The growing crisis of human trafficking received greater visibility on June 14 when the U.S. State Department included the U.S. in its 10th annual “Trafficking in Persons” (TIP) Report. The U.S. is ranked as a “Tier I” country, meaning it fully complies with the Trafficking Victims Protection Act’s (TVPA) minimum standards.
The report provides an in-depth analysis of over 177 countries and reprimands 13 countries, including Iran, North Korea, Burma, Cuba, Saudi Arabia, and others for not meeting minimum international standards on human trafficking.
Interestingly, the report coincides with the FIFA World Cup 2010 in South Africa, where human rights groups anticipate a surge of between 40,000 and 100,000 adults and children will be trafficked for sexual servitude during the event.
Secretary of State Hillary Clinton said that for the first time the report includes a ranking of the United States, “because we believe it is important to keep the spotlight on ourselves.”
“The United States takes its first-ever ranking not as a reprieve, but as a responsibility to strengthen global efforts against modern slavery, including those within America,” she said. “This human rights abuse is universal, and no one should claim immunity from its reach or from the responsibility to confront it.”
Linda Smith, president of Shared Hope International, said it’s a good start. “It’s about time that (we) evaluate ourselves,” she said.
While Smith conceded that the report is good, she also indicated there is much room for improvement, especially in the area of enforcement. “Let it have teeth,” she said. “Make sure that we report the number of both prosecutions and the level of the sentences for those that would buy sex with kids in the United States When we do that, then we’ll show we’re really serious.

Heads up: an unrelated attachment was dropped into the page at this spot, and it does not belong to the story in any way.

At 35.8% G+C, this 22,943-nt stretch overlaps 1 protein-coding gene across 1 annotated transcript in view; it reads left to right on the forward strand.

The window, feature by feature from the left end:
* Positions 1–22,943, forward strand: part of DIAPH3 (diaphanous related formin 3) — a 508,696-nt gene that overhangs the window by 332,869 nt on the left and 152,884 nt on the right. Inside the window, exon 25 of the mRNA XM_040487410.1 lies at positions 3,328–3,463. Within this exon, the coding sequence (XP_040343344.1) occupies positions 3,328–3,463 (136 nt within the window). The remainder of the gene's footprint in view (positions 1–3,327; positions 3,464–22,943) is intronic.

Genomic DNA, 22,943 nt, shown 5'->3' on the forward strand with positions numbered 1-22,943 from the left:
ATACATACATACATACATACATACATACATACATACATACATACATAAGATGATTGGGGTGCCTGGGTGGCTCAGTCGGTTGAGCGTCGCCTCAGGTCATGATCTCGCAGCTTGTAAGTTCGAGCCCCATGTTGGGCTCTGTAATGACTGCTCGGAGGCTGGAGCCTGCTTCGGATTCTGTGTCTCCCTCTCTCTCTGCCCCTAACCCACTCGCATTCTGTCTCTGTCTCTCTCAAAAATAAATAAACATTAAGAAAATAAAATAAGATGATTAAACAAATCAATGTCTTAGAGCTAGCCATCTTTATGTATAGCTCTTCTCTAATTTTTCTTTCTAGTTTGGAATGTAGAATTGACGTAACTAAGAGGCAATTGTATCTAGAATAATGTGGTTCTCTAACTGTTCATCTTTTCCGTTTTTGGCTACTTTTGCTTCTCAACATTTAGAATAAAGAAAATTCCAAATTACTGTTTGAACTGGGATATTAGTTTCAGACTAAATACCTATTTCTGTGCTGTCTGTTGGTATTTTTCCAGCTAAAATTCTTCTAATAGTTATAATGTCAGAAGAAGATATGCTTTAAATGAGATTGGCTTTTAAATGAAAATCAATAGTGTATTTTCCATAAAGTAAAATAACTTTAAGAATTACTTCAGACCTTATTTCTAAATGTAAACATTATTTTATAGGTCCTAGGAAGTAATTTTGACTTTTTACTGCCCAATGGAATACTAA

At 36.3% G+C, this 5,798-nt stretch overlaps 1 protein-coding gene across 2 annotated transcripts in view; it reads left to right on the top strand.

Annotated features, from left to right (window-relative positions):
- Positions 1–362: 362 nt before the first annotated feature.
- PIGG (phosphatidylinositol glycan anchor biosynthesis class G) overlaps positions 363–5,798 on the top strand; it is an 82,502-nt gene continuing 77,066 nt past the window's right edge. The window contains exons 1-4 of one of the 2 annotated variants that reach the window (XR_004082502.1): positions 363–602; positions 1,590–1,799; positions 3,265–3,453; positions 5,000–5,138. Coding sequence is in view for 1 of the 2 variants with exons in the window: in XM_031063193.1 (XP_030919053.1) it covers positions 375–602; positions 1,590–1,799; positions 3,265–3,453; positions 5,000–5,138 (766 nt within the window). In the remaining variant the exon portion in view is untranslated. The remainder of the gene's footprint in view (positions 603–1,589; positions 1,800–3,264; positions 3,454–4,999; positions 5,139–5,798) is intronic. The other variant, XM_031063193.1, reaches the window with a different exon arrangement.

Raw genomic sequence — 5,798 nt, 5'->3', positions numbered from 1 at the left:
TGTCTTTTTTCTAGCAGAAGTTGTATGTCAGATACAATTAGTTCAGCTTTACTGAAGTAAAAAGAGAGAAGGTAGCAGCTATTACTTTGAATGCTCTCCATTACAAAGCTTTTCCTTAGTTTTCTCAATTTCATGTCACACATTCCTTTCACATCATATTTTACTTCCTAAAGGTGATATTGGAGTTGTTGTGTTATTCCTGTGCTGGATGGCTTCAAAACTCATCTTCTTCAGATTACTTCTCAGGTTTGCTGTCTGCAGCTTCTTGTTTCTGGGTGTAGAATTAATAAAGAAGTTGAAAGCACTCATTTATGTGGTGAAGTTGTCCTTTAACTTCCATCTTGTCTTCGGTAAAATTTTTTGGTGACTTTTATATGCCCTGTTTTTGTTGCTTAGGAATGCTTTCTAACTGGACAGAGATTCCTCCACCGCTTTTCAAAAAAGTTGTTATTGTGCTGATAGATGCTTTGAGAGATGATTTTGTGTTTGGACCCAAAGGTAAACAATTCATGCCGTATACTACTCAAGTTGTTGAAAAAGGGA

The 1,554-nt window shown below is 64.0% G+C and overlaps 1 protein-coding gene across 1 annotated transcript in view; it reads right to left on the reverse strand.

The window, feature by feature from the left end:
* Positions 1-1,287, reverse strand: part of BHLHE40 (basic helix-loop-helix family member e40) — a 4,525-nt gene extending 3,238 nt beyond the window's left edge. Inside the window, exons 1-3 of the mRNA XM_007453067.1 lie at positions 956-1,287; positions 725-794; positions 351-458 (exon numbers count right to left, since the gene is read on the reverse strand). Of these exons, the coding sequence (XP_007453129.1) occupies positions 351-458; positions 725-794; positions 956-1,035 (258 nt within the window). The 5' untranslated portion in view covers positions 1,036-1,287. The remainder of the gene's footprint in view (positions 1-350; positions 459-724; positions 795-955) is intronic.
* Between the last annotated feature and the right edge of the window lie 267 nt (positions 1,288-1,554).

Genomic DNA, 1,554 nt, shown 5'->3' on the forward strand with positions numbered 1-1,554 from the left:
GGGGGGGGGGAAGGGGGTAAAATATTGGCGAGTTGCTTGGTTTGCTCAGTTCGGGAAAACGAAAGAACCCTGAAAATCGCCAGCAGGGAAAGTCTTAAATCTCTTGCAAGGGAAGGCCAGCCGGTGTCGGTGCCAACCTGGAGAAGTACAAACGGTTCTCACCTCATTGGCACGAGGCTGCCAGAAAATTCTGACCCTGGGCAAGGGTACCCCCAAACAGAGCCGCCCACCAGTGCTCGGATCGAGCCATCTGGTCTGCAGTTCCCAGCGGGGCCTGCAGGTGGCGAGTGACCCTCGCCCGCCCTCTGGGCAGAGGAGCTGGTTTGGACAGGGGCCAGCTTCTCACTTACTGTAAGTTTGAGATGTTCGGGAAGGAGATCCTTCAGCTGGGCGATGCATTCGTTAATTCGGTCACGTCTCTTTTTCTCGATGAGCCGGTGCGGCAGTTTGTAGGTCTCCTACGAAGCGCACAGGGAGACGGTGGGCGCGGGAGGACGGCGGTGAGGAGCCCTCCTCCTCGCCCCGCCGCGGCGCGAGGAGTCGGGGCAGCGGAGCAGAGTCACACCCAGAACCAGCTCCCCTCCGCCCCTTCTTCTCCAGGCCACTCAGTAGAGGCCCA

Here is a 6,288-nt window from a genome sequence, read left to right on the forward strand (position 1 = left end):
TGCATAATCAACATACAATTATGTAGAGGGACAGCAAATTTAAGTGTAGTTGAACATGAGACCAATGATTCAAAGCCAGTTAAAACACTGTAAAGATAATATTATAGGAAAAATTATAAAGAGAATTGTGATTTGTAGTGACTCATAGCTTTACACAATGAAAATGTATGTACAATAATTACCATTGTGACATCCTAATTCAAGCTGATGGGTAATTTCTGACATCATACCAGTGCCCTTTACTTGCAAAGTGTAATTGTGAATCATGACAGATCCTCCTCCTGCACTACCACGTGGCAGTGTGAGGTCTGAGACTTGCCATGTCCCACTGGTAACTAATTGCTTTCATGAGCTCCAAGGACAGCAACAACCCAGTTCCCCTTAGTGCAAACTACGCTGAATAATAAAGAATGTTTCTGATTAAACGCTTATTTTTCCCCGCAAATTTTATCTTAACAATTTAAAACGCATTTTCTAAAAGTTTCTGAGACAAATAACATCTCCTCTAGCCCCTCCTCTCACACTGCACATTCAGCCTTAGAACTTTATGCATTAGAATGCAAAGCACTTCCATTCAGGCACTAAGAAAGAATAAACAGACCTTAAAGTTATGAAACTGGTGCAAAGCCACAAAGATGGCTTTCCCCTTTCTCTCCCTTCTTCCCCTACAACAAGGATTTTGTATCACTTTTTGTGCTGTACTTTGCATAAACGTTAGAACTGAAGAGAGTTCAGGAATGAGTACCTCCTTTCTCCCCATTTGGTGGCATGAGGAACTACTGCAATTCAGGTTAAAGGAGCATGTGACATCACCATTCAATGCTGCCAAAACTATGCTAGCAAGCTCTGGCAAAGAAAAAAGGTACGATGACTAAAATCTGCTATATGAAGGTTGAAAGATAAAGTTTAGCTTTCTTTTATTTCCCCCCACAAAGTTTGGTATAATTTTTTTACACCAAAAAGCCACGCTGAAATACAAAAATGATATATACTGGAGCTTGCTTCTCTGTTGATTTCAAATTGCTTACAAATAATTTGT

Clinton appeared to concur with the call for better accountability and enforcement. “All of us have a responsibility to bring this practice to an end,” she said. “Survivors must be supported and their families aided and comforted, but we cannot turn our responsibility for doing that over to nongovernmental organizations or the faith community. Traffickers must be brought to justice. And we can’t just blame international organized crime and rely on law enforcement to pursue them. It is everyone’s responsibility. Businesses that knowingly profit or exhibit reckless disregard about their supply chains, governments that turn a blind eye or do not devote serious resources to addressing the problem, all of us have to speak out and act forcefully.”
Smith said the laws already exist to diminish the problem; however, officials must be willing to take action. “Right now we do not enforce the section that says ‘Those that obtain a traffic victim are traffickers and they should go to jail,'” she said. “Whether it’s the World Cup or it’s your local state, the paper is just nothing. Those laws are just paper until we enforce them.”